In this case, my chronic inability to throw things away did NOT come back to bite me in the ass.  It was a lifesaver.  Because the lion’s share of the pictures that disappeared into the ozone when my journal was exported to Blogger are right there in a virtual file where I can easily find them.  All I have to do is sift through five years of postings, one by one, go into the “edit” screen and re-upload (is that a word?) the appropriate pictures.  
I’ve been at it for a week or so, and I’m up to August of 2005.  In the back of my mind, I wonder why I’m doing this.  No one, NO ONE but me ever delves back into the archives of “Coming to Terms…”  What difference could it possibly make that some of the entries are meaningless or irrelevant without the pictures?  Or that some of the formatting got mangled in the transfer, or that some of the font colors I used eight years ago are illegible in my current template?  What does it matter?  Who cares? 
I care.  It matters a great deal.  To me.
With all its warts and boogers, silliness and memes, rants and whining, “Coming to Terms…” is one of the most important accomplishments of my life.  It is something with which I have stuck, through tears and anger, embarrassment and frustration, awkwardness and sanguinity, tentative optimism and hopeless pessimism, for almost ten years.  That’s longer than I’ve done anything in my life, besides be married.  This is a body of work of which I am immensely solicitous and protective.  Not just the writing, which at best shows brief flashes of brilliance but no consistent talent; but the growth, and the change (as well as the things that will never change), and the commitment it represents.  And the history.  The story of my life—at least for the past decade. 
Even if I am the only one who ever comes here, ever delves back into the archives, it needs to be good.  It needs to be all that it was…all that it can be.  I’m pretty sure I don’t cherish some secret hope that someday it will be discovered; that someday someone will come here and read, and come to know something valuable about my life and my times.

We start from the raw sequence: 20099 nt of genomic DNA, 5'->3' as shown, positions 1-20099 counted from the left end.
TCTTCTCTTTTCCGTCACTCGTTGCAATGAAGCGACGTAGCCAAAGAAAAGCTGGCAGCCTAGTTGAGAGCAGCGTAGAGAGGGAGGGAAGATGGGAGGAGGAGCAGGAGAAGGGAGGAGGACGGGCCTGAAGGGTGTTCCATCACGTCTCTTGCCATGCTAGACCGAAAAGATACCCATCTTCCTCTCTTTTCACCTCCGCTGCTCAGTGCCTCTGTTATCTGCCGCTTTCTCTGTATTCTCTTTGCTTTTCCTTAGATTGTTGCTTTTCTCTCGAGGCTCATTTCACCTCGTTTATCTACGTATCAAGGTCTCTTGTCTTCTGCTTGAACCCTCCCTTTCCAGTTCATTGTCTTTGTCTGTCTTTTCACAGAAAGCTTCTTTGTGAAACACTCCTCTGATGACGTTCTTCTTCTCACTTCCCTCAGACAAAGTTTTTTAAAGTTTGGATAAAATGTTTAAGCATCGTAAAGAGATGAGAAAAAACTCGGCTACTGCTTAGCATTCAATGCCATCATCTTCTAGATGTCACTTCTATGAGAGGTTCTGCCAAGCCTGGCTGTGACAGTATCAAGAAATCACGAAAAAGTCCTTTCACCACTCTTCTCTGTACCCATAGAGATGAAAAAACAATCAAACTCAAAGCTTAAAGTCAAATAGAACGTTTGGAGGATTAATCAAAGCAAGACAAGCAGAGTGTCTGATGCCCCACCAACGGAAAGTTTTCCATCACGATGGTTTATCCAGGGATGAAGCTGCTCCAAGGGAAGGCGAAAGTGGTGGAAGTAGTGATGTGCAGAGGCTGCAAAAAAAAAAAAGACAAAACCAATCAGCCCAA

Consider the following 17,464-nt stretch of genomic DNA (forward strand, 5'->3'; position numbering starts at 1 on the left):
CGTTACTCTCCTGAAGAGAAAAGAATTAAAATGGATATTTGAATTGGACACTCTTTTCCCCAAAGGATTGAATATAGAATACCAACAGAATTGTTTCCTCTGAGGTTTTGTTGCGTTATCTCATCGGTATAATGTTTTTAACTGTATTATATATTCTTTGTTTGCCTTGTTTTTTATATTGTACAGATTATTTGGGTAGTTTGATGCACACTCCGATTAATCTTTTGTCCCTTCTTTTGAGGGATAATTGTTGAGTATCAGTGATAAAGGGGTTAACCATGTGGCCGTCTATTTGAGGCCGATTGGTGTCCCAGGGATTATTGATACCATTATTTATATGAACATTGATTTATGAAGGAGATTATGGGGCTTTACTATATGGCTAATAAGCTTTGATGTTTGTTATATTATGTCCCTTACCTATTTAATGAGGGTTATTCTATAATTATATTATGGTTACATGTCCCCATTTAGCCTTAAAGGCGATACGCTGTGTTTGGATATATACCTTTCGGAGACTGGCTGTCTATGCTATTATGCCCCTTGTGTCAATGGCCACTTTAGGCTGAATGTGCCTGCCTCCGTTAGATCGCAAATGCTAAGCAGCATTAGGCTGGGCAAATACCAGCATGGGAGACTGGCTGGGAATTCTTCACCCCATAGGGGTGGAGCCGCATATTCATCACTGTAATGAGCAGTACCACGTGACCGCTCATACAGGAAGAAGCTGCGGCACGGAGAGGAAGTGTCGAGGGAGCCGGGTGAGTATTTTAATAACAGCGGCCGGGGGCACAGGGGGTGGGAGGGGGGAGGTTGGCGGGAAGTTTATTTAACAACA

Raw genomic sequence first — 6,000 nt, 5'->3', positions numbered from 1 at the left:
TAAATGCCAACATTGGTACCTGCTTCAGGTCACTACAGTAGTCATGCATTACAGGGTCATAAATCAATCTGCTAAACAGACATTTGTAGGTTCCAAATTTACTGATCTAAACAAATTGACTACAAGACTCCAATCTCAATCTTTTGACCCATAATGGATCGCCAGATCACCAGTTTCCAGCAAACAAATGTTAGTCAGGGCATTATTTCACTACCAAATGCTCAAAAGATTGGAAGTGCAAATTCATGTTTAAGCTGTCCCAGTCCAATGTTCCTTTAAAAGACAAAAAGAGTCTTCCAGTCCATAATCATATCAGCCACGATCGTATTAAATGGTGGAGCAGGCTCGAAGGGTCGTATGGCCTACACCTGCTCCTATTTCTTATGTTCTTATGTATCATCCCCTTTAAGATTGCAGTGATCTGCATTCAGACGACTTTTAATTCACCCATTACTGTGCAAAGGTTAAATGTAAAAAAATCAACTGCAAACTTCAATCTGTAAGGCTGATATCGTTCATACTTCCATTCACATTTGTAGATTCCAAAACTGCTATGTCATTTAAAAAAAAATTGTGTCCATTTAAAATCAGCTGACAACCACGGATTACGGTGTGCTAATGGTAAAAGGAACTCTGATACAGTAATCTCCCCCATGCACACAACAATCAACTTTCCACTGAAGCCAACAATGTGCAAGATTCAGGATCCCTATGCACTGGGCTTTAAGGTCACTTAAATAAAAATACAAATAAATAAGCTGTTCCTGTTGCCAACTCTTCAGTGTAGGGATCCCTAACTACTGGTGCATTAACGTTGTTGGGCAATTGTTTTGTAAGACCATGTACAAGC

I just know in my heart that “Coming to Terms…” needs to be in its best order. 
Just in case.      


  1. Barbara In Caneyhead has left a new comment on your post "Renovation":

    I feel very much the same way about Life & Faith In Caneyhead. This is the first passtime I ever choose totally on my own. Something I do first and foremost just because I enjoy it and it pleases me to do it.

    (Don't know why Barbara's comments don't post but I got the email about it--so I'll post it myself. Take that, recalcitrant ether!)

  2. My continued commitment to nearly readerless blogging boggles my mind. But, I could never delete it. However, I also hope my husband or kids never come across it. I was a little too candid in the early days.

    But I treasure that it is a body of my work. I love that I can see my evolution. And it represents friendships that I hold dear.

  3. A blog is a record of your life, Lisa, and as such you want to have it complete. Want to make sure? Look for the waybackwhen machine on Google, and put the old URL of your AOL blog and you may have a pleasant surprise.